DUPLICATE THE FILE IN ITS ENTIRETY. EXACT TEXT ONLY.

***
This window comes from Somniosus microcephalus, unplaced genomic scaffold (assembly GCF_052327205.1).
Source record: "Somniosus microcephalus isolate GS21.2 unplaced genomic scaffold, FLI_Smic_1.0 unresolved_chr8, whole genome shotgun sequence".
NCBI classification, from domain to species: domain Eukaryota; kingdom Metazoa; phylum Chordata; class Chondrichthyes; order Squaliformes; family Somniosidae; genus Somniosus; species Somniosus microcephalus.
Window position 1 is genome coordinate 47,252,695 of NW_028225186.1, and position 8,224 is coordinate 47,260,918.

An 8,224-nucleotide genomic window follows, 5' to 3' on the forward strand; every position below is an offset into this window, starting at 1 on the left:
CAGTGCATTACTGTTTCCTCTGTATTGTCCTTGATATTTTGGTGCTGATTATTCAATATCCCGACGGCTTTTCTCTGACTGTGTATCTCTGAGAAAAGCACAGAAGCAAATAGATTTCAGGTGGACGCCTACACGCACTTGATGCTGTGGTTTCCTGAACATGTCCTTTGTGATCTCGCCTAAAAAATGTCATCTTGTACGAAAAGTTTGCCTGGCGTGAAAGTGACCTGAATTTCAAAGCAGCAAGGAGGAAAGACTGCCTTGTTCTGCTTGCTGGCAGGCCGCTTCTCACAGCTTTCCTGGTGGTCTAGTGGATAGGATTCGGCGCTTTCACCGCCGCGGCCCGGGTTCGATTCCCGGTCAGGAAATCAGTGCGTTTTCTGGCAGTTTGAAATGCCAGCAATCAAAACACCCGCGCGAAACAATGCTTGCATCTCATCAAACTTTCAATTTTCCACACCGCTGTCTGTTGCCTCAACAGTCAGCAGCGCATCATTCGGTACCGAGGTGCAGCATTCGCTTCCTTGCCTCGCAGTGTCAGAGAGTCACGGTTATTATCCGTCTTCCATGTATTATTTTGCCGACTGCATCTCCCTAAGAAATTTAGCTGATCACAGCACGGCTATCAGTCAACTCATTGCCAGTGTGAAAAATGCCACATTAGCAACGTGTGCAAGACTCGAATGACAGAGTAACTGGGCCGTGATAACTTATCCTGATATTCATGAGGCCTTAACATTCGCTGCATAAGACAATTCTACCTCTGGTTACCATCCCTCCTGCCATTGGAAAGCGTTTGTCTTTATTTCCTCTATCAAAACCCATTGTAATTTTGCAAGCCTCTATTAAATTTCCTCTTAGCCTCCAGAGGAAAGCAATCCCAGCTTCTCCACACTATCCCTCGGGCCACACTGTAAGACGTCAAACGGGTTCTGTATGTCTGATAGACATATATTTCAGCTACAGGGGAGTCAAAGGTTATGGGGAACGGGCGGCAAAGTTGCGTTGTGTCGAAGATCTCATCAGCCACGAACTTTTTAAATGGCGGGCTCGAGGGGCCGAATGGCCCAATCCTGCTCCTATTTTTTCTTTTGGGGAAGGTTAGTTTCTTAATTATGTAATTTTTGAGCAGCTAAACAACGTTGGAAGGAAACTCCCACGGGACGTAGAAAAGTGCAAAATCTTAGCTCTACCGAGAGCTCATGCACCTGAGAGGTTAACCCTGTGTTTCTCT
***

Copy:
This window comes from Somniosus microcephalus, unplaced genomic scaffold (assembly GCF_052327205.1).
Source record: "Somniosus microcephalus isolate GS21.2 unplaced genomic scaffold, FLI_Smic_1.0 unresolved_chr8, whole genome shotgun sequence".
NCBI classification, from domain to species: domain Eukaryota; kingdom Metazoa; phylum Chordata; class Chondrichthyes; order Squaliformes; family Somniosidae; genus Somniosus; species Somniosus microcephalus.
Window position 1 is genome coordinate 47,252,695 of NW_028225186.1, and position 8,224 is coordinate 47,260,918.

An 8,224-nucleotide genomic window follows, 5' to 3' on the forward strand; every position below is an offset into this window, starting at 1 on the left:
CAGTGCATTACTGTTTCCTCTGTATTGTCCTTGATATTTTGGTGCTGATTATTCAATATCCCGACGGCTTTTCTCTGACTGTGTATCTCTGAGAAAAGCACAGAAGCAAATAGATTTCAGGTGGACGCCTACACGCACTTGATGCTGTGGTTTCCTGAACATGTCCTTTGTGATCTCGCCTAAAAAATGTCATCTTGTACGAAAAGTTTGCCTGGCGTGAAAGTGACCTGAATTTCAAAGCAGCAAGGAGGAAAGACTGCCTTGTTCTGCTTGCTGGCAGGCCGCTTCTCACAGCTTTCCTGGTGGTCTAGTGGATAGGATTCGGCGCTTTCACCGCCGCGGCCCGGGTTCGATTCCCGGTCAGGAAATCAGTGCGTTTTCTGGCAGTTTGAAATGCCAGCAATCAAAACACCCGCGCGAAACAATGCTTGCATCTCATCAAACTTTCAATTTTCCACACCGCTGTCTGTTGCCTCAACAGTCAGCAGCGCATCATTCGGTACCGAGGTGCAGCATTCGCTTCCTTGCCTCGCAGTGTCAGAGAGTCACGGTTATTATCCGTCTTCCATGTATTATTTTGCCGACTGCATCTCCCTAAGAAATTTAGCTGATCACAGCACGGCTATCAGTCAACTCATTGCCAGTGTGAAAAATGCCACATTAGCAACGTGTGCAAGACTCGAATGACAGAGTAACTGGGCCGTGATAACTTATCCTGATATTCATGAGGCCTTAACATTCGCTGCATAAGACAATTCTACCTCTGGTTACCATCCCTCCTGCCATTGGAAAGCGTTTGTCTTTATTTCCTCTATCAAAACCCATTGTAATTTTGCAAGCCTCTATTAAATTTCCTCTTAGCCTCCAGAGGAAAGCAATCCCAGCTTCTCCACACTATCCCTCGGGCCACACTGTAAGACGTCAAACGGGTTCTGTATGTCTGATAGACATATATTTCAGCTACAGGGGAGTCAAAGGTTATGGGGAACGGGCGGCAAAGTTGCGTTGTGTCGAAGATCTCATCAGCCACGAACTTTTTAAATGGCGGGCTCGAGGGGCCGAATGGCCCAATCCTGCTCCTATTTTTTCTTTTGGGGAAGGTTAGTTTCTTAATTATGTAATTTTTGAGCAGCTAAACAACGTTGGAAGGAAACTCCCACGGGACGTAGAAAAGTGCAAAATCTTAGCTCTACCGAGAGCTCATGCACCTGAGAGGTTAACCCTGTGTTTCTCT